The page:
THE ORNAMENTAL RESTORATION OF THE RIOJA PALACE_1
In order to do things well, first, you need love: then, technique, (Antonio Gaudí)
In this entry, we describe you an important part of the intervention carried out for the recovery and enhancement of the Palacio Rioja de Villa del Mar, in Chile, developed by the professionals of Kalam. The article, written by Javier Latorre Zubiri, member of Kalam’s team who was in charge of the work, focuses on the restoration of the objects and elements of the historical and artistic value of the building. This text, together with other contributions from relevant Chilean heritage professionals, was included in the book “Enhancement of the Heritage. Palacio Rioja, a recovery experience in Ibero-America” published by Kalam as part of his collection of books on Ibero-American heritage. We will give you a selection of these interesting contributions in a set of entries, which we hope you will enjoy reading.
The spirit with which we have performed the restorations work of this valuable and beautiful palace, both from an architectural viewpoint and that of ornamental decoration, has been presided by the maximum respect for the constructed work based on the understanding that the traditional techniques and the complement that scientific restoration can contribute at the moment of the intervention.
Among the tasks performed for the recovery of this singular building, mention may be made of the restoration of the whole set of ornamental architectural elements, both exterior and interior, which contributed to beautify and enrich its gardens, façades, walls and ceilings, and which, with this intervention, have recovered their physiognomy and original splendour. The architect in charge of the design not only took into account the creation of habitable space but also thought of extolling the opulence and class of their owners by means of ornamental delight.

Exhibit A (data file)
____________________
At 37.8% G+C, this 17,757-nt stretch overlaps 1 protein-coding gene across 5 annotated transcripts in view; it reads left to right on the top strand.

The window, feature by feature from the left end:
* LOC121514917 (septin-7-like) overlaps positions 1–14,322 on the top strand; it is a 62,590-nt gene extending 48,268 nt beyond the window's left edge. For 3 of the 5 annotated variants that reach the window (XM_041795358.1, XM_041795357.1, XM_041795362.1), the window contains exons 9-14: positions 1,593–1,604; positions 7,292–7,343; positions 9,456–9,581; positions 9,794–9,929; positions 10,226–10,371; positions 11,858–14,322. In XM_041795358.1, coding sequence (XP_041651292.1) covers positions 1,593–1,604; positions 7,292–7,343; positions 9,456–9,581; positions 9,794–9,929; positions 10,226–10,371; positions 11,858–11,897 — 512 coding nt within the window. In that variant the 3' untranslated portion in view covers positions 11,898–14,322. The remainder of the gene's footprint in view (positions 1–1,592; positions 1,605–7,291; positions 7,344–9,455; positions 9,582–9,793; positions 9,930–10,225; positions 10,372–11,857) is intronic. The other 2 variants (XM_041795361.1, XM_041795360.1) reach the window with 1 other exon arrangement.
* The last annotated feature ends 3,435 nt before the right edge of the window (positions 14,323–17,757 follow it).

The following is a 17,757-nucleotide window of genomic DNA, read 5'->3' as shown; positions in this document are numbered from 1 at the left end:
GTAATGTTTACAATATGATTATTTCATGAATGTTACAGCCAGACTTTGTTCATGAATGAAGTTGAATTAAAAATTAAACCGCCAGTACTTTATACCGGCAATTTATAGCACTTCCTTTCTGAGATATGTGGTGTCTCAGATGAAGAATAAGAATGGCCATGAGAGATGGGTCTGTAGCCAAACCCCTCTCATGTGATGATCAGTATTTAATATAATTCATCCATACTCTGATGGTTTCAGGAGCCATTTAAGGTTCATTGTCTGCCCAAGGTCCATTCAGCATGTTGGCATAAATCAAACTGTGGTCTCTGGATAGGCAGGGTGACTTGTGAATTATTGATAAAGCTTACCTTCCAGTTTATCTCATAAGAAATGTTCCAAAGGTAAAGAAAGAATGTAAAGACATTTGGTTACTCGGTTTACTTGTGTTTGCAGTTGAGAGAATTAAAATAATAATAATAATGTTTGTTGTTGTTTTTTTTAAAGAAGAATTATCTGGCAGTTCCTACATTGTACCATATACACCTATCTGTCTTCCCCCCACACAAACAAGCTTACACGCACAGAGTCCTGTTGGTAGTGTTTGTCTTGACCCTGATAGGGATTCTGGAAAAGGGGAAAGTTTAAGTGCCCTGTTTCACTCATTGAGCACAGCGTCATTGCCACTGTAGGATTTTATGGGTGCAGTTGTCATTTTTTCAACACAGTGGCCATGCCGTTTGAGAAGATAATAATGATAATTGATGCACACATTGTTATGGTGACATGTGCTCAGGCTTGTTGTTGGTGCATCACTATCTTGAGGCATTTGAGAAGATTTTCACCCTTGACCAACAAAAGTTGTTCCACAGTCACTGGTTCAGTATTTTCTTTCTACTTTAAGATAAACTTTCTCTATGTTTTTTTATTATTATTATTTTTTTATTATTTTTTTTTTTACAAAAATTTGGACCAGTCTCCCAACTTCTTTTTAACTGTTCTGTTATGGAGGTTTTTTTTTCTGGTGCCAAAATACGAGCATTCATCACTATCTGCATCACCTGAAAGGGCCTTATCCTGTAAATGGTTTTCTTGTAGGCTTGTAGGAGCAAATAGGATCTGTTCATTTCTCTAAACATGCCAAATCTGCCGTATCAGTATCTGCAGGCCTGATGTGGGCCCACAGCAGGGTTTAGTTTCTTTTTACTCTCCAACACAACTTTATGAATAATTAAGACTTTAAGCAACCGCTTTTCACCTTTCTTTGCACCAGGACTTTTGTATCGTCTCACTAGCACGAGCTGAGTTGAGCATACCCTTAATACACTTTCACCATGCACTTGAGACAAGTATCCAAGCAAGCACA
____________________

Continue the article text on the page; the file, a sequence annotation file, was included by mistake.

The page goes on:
1. Introduction the ornamental restoration of Palacio Rioja
This article will focus on those objects and models contributing an artistic complement to elevate the category of the building and its surroundings.
We are going through a historical time of deep social and economic changes to which Chile, along with the then-emerging coastal town, is no stranger and which affect architecture and other fine arts. So much so that the importance of master craftsmen, elevated in some instances to the category of artists, accompanies the work of architects, painters and sculptors, leaving their mark on plasterwork, carpentry, locks or furniture. Palacio Rioja is a clear example of this.
Photo 1. Kalam team that developed the intervention.